EA: I also do English Language A-Level. Fernanda our tutor is brilliant. We have 2 lessons a week and have a week to do homework so we can manage it. She understands I’ve got other things going on and we can email her with any questions we have.
AM: What opportunities have you had as a student at the College?
EA: We are taking part in the Worldskills competition. We have 2 weeks to make a video from a famous Motown song. It’s really eye opening the amount of work that goes into a production – storyboarding, scripting, writing a synopsis, mood board making, research and more. Previous students here have won gold at the national finals so no pressure!
YC: We both went on the London trip in April for 3 days. We went to a film screening with a live orchestra, which was so good! We visited the National Portrait Gallery, as we weren’t utilising close ups effectively. It taught us how portraits show emotions and inspired us. We also were put into teams to complete a brief ‘A-Z London’, and off we went! London has a different atmosphere. We had our own time to look round, experience going on the tube ourselves, seeing Covent Garden!
EA: We’ve also done work for the music students for their gigs at Bootleggers and recorded the Performing Arts students.
AM: What do you learn on the course and what’s the teaching style like?
EA: We are in College 4 days a week with 8 projects over the year. We learn how to film movement properly, how to use equipment like Steadicams, how to build tension. We are now working on our Final Major Project that needs to link to these 3 words … shelter, shadow, silence, guidance. We have the freedom to build our project in the way we want to.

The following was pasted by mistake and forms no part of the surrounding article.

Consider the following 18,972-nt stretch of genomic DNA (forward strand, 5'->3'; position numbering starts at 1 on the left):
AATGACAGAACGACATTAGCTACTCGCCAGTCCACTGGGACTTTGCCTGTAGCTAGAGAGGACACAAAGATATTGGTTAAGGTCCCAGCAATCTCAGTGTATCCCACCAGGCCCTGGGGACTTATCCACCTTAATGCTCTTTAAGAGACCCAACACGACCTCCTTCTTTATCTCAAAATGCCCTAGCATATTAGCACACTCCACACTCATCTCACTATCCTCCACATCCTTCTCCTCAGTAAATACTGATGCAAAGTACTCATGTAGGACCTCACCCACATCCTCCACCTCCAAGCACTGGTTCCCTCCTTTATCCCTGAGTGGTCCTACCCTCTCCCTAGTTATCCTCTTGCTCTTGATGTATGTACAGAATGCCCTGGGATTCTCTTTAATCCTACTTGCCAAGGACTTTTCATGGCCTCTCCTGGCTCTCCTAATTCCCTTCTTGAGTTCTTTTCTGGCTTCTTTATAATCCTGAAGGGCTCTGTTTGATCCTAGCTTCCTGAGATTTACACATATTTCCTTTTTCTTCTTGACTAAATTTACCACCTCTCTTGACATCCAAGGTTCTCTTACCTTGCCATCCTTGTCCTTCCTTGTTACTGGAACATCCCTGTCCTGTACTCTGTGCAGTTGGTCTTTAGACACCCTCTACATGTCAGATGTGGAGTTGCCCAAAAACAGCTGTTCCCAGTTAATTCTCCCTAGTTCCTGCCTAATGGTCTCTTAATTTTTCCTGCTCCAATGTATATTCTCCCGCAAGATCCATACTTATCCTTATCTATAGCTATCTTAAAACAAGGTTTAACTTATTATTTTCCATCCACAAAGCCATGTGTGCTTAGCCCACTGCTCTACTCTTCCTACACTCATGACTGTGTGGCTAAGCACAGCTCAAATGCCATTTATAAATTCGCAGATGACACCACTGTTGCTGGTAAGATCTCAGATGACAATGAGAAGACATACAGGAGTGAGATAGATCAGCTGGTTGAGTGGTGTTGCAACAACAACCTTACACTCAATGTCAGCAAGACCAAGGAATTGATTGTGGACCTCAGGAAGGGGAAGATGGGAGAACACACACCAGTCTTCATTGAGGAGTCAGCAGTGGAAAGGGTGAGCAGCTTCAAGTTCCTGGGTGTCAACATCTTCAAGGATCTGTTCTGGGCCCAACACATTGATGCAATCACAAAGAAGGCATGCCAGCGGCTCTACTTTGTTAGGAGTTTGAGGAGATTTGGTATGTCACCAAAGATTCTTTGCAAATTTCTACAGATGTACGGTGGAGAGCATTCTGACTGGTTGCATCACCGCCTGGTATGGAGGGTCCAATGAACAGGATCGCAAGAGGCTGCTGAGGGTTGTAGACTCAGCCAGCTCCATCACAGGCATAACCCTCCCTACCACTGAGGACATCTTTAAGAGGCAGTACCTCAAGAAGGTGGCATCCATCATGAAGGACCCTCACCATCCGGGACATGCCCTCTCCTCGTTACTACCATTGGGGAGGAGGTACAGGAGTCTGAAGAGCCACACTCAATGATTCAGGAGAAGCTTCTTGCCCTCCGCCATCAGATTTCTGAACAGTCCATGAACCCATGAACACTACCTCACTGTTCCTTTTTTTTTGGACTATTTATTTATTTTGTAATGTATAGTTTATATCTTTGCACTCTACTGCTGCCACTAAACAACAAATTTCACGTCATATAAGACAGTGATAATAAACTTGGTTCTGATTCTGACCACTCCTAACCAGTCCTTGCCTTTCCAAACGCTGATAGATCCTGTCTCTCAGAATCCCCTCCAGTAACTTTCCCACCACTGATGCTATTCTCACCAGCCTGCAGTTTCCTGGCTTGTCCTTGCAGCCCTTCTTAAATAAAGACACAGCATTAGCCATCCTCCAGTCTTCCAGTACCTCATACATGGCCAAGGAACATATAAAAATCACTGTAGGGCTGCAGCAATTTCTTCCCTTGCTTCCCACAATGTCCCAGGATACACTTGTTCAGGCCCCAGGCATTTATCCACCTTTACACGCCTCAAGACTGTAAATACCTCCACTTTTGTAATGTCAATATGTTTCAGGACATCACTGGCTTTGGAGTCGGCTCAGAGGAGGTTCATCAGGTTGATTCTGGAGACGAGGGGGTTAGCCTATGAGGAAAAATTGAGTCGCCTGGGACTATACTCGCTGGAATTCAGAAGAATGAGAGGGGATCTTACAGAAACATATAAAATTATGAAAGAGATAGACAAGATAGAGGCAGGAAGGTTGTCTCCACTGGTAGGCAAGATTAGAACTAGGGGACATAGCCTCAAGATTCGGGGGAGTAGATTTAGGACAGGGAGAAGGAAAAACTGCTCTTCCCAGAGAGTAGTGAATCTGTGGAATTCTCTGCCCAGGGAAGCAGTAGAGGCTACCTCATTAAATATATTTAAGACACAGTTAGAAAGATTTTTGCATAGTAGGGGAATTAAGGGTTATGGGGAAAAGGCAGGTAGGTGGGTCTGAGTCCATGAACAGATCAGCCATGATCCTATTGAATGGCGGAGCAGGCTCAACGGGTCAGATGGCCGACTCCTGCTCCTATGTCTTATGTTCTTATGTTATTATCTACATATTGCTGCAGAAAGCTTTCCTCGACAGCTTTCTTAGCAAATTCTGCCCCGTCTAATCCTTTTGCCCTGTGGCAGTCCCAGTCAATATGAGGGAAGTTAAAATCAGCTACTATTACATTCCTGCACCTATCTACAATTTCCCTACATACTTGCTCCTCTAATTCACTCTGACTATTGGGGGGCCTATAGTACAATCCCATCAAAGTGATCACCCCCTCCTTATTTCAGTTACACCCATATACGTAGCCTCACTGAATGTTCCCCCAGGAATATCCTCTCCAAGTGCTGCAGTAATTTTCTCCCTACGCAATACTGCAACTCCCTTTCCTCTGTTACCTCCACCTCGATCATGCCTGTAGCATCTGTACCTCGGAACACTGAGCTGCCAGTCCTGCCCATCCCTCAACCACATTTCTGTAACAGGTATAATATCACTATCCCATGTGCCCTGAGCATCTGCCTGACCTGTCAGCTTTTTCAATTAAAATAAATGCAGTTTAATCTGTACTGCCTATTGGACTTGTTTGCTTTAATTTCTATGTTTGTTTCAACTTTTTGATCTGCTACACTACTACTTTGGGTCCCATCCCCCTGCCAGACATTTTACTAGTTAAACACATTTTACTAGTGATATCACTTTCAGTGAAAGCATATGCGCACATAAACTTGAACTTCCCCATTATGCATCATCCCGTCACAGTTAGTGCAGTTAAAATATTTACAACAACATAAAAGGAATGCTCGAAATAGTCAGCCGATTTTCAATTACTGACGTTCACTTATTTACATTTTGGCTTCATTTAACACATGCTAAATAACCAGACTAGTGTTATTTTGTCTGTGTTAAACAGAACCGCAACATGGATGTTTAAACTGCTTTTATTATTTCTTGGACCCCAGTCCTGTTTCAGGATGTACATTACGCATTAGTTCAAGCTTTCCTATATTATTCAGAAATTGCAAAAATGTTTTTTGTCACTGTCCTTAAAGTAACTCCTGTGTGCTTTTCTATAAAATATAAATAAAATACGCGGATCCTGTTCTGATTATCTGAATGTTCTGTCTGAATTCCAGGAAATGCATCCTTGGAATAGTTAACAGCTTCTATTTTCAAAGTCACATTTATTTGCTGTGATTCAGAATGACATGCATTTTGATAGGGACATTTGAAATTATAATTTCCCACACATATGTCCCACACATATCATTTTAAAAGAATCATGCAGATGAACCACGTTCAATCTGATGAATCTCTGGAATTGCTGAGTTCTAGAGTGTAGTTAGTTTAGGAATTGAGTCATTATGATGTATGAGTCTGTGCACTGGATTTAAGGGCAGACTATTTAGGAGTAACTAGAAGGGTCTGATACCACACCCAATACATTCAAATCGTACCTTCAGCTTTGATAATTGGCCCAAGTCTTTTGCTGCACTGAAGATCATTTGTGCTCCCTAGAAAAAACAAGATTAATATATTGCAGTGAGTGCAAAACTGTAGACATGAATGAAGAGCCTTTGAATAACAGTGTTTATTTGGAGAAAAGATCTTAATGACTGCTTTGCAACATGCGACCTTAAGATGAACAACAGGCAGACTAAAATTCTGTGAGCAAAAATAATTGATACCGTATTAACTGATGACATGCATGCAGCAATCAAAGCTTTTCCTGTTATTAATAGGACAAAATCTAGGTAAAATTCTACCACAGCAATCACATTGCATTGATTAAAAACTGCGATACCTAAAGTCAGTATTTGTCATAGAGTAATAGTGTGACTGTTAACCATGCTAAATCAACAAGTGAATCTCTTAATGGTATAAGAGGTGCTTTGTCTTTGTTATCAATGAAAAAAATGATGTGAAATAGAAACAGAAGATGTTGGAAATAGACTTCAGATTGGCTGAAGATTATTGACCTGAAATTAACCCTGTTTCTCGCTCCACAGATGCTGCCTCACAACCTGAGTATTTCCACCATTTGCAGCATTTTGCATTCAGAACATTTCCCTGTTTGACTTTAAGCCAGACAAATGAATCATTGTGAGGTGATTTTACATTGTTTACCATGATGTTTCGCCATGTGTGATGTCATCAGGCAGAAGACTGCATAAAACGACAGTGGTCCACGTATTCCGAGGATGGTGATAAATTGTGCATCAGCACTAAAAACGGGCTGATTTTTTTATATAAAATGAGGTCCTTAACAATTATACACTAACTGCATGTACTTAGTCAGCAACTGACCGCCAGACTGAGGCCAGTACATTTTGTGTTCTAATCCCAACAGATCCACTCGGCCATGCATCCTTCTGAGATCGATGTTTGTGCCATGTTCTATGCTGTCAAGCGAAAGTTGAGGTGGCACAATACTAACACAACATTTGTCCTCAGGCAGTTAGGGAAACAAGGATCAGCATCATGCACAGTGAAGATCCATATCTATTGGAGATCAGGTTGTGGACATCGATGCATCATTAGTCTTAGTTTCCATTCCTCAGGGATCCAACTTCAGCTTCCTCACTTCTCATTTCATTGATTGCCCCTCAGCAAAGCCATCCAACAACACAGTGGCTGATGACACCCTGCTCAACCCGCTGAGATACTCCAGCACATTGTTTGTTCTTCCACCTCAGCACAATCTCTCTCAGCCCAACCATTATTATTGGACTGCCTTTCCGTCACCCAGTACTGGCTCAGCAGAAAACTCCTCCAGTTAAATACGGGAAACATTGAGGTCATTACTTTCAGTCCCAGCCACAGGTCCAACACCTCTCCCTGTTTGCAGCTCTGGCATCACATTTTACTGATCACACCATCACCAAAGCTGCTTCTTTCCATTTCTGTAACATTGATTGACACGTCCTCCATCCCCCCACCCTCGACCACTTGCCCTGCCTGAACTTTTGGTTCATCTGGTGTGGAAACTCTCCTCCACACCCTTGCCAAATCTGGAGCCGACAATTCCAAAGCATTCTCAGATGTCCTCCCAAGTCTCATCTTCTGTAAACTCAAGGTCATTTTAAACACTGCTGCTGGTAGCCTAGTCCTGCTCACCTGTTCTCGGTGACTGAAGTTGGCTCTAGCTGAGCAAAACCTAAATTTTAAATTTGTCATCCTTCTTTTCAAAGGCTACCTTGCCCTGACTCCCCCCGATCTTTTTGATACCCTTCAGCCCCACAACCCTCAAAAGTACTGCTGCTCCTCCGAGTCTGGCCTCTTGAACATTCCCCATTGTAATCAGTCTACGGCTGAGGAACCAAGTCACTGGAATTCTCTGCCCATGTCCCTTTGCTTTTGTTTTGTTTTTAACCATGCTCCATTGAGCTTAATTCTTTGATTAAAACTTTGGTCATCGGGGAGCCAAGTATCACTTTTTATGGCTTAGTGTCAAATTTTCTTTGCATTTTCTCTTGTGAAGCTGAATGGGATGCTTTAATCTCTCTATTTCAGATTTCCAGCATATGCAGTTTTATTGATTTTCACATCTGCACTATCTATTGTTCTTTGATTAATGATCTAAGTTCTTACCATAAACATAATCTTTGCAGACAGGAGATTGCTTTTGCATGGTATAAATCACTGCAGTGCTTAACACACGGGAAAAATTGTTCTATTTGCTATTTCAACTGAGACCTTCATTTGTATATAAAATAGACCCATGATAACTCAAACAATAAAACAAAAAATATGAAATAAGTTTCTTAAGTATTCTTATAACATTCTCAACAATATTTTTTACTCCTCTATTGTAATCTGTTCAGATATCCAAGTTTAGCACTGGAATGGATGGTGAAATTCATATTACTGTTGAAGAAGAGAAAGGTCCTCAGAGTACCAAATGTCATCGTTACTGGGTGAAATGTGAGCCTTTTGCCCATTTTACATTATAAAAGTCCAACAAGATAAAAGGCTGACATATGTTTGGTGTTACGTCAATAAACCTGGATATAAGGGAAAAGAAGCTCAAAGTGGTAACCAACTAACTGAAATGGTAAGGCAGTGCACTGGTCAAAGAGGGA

Communication is the key to everything in the film industry. You can’t do everything by yourself, you need to use everyone’s skills and work as a team. You learn how to hear everyone opinions and navigate each other.
The teaching is so versatile and I’ve learnt loads. I knew nothing about editing when I started and now I’m editing films all the time! We are improving our skills constantly. We started with hand held cameras, we’re now using different lenses and next year we’ll be able to operate BBC standard cameras.
YC: At sixth form, I disliked the way I was being assessed. I needed an environment that was more supportive rather than competitive, and this is the perfect place.
AM: What are you hoping to do after College?
Both: Our tutors are encouraging us to look at all the options after College. We could go onto university, an apprenticeship, straight into a job, join freelance groups etc. We’re considering a few things at the moment and will decide in our second year. It’s reassuring to know 100% of film students last year got into their first choice university!
AM: If you could give one piece of advice to people considering College, what would it be?
EA: Come and check it out, it’s really good and an amazing campus. I feel like I’m in a musical every day! Encourage your parents come to the Open Evenings and admissions events so they can see how professional it is. This course was a lightbulb moment… that point in my life where I knew what I wanted to do.
YC: Pursue your passion. I did Physics and Maths at A-Level and hated it. Now I’m doing something I love and am incredibly passionate about. It makes the work so much easier!
If Erin & Yehwan have prompted an interest in Film Production @ Kendal College, we offer a fantastic range of courses. Start your future on our website.
The interview was conducted by Adele Mundy, the College’s Student Services Manager.